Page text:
(cons n elt)
(cons n ()))
(let ((next (car lst)))
(if (eql next elt)
(compr elt (+ n 1) (cdr lst))
(cons (n-elts elt n)
(compr next 1 (cdr lst)))))))
(defun n-elts (elt n)
(if (> n 1)
(cons n elt)

8) Define a function that take a list and prints it in dot notation:
> (showdots '(a b c))
(A . (B . (C . NIL)))

(defun showdots (lst)
(do ((i 0 (+ i 1)))
((> (+ 1 i) (length lst))
(format t " NIL"))
(format t "\(~A ." (nth i lst)))
(do ((i 0 (+ i 1)))
((> (+ 1 i) (length lst)))
(format t "\)")))

9) Write a program to find the longest finite path with no duplicates through a network represented as in Section 3.15. The network may contain cycles.

(setf min '((a b c) (b c) (c d)))

(defun longest-path (start end net)
(bfs end (list (list start)) net ()))

(defun bfs (end queue net best)
(if (null queue)
(let ((path (car queue)))
(let ((node (car path)))
(bfs end
(if (eql 1 (count node path))
(append (cdr queue)
(new-paths path node net))
(cdr queue))
(if (eql node end)
(if (> (length path) (length best))
(reverse path)

(defun new-paths (path node net)
(mapcar #'(lambda (n)
(cons n path))
(cdr (assoc node net))))


Liron said...

Hi stranger, thanks for posting longest-path, i was implementing some horrible dfs algorithm with setf's to keep track of state, and i knew there must have been a better way.

However, you forgot to check the case where a node is its own child (possible with cycles). So if the path discovers a cycle, then it should not do the length comparison between path and best. So here's a quick fix (i used let* for convenience):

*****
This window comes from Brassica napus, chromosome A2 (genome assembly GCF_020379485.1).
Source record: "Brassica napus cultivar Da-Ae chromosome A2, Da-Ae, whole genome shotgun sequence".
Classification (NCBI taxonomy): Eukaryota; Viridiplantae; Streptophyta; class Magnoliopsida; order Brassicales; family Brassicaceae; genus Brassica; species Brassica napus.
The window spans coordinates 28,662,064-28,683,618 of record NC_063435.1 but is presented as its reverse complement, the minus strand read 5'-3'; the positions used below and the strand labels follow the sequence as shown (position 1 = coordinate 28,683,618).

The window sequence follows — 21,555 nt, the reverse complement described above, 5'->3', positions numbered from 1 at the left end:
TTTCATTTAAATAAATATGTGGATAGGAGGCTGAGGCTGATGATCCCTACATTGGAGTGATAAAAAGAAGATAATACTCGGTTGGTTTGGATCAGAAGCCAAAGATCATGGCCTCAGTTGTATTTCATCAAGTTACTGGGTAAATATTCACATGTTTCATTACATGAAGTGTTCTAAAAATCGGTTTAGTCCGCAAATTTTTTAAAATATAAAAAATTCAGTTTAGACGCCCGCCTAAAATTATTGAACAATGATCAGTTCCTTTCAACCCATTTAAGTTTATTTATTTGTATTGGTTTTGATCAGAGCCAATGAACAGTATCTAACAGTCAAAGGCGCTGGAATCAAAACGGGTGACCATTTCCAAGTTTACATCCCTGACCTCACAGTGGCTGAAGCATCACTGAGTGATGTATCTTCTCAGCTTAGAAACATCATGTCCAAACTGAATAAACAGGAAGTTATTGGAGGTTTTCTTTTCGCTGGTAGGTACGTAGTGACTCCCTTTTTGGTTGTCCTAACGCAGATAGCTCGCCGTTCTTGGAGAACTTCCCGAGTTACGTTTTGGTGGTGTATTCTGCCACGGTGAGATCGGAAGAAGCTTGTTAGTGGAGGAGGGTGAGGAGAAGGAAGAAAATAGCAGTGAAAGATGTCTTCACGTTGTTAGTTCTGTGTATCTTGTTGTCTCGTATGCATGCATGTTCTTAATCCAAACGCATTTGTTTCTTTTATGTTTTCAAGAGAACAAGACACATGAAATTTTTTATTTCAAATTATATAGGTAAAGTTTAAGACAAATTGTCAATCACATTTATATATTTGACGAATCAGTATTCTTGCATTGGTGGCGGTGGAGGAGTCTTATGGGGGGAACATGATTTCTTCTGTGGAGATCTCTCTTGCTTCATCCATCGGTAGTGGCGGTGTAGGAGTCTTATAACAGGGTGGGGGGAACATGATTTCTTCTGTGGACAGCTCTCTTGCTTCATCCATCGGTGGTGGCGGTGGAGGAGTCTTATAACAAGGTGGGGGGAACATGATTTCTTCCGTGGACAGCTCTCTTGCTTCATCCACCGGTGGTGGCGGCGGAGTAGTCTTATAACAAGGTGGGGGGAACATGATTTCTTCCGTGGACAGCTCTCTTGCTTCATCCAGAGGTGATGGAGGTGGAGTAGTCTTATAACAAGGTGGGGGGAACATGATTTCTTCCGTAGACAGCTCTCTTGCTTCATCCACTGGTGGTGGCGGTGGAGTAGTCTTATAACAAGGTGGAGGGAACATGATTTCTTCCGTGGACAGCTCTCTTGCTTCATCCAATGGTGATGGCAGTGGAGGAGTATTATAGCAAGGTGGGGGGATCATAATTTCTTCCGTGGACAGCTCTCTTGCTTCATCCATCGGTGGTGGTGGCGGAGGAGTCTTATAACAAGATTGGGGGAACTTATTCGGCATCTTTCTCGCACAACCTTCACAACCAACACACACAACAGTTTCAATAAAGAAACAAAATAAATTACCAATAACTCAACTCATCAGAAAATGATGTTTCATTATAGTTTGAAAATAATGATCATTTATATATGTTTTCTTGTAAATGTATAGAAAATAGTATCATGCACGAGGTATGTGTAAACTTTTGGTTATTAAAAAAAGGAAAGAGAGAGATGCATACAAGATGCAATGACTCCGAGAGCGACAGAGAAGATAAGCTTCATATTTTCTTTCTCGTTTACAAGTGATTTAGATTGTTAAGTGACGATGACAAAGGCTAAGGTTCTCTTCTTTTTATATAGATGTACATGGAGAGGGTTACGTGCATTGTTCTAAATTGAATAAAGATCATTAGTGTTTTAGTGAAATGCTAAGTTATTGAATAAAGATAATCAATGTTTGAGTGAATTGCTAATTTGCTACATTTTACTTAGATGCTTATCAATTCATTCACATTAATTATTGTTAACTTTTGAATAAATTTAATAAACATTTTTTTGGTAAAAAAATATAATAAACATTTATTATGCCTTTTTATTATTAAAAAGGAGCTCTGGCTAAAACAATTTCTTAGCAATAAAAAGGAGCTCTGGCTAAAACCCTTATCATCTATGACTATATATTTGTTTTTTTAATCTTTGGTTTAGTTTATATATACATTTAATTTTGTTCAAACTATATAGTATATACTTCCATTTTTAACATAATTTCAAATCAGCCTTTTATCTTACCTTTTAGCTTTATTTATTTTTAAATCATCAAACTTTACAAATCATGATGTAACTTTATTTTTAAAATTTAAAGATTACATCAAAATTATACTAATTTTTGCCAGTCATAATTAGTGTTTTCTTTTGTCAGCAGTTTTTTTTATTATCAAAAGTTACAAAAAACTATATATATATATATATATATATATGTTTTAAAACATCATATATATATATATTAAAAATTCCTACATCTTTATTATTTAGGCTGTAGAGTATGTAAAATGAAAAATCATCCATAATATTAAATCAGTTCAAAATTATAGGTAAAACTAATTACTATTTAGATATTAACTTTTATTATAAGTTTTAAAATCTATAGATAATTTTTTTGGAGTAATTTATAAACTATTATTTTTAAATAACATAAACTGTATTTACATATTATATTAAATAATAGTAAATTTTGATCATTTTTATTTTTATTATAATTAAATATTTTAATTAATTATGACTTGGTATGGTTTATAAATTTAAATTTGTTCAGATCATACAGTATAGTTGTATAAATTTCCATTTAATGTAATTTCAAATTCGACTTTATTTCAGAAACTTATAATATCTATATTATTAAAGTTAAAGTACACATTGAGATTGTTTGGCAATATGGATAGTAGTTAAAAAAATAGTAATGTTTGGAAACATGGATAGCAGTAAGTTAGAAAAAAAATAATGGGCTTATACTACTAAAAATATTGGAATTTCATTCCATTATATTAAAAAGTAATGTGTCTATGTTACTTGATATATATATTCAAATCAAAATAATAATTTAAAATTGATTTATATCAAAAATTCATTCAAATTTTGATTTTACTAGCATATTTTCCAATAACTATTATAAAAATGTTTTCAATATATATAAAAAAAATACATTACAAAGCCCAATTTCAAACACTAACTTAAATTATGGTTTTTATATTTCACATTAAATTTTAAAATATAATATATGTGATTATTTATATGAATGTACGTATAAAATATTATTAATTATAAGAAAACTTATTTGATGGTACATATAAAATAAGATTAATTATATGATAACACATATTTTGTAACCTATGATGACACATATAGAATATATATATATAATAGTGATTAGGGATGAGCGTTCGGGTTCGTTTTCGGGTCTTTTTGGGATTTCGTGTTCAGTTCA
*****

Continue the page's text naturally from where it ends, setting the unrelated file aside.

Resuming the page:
(defun bfs (end queue net best)
(if (null queue)
(let* ((path (car queue)) (node (car path)) (nocycle (eql 1 (count node path))))
(bfs end
(if nocycle
(append (cdr queue)
(new-paths path node net))
(cdr queue))
(if (and (> (length path) (length best)) nocycle)
(reverse path)

I hope the formatting doesn't come out atrociously. On to chapter 4!

hrtmtbrng said...

Hi Lisp-Friend!
I am learning Lisp, too. Thank you for your blog! I have a recursive solution for excercise three. Not ideal because it still uses setf, but recursive. You only have to sort this. See here:

(defun occurrences (lst)
(if (null lst)
(let ((occs (occurrences(cdr lst))))
(if (assoc (car lst) occs)
(let ((occ (assoc (car lst) occs)))
(setf (cdr occ) (+ (cdr occ) 1))
(cons (cons (car lst) 1) occs )))))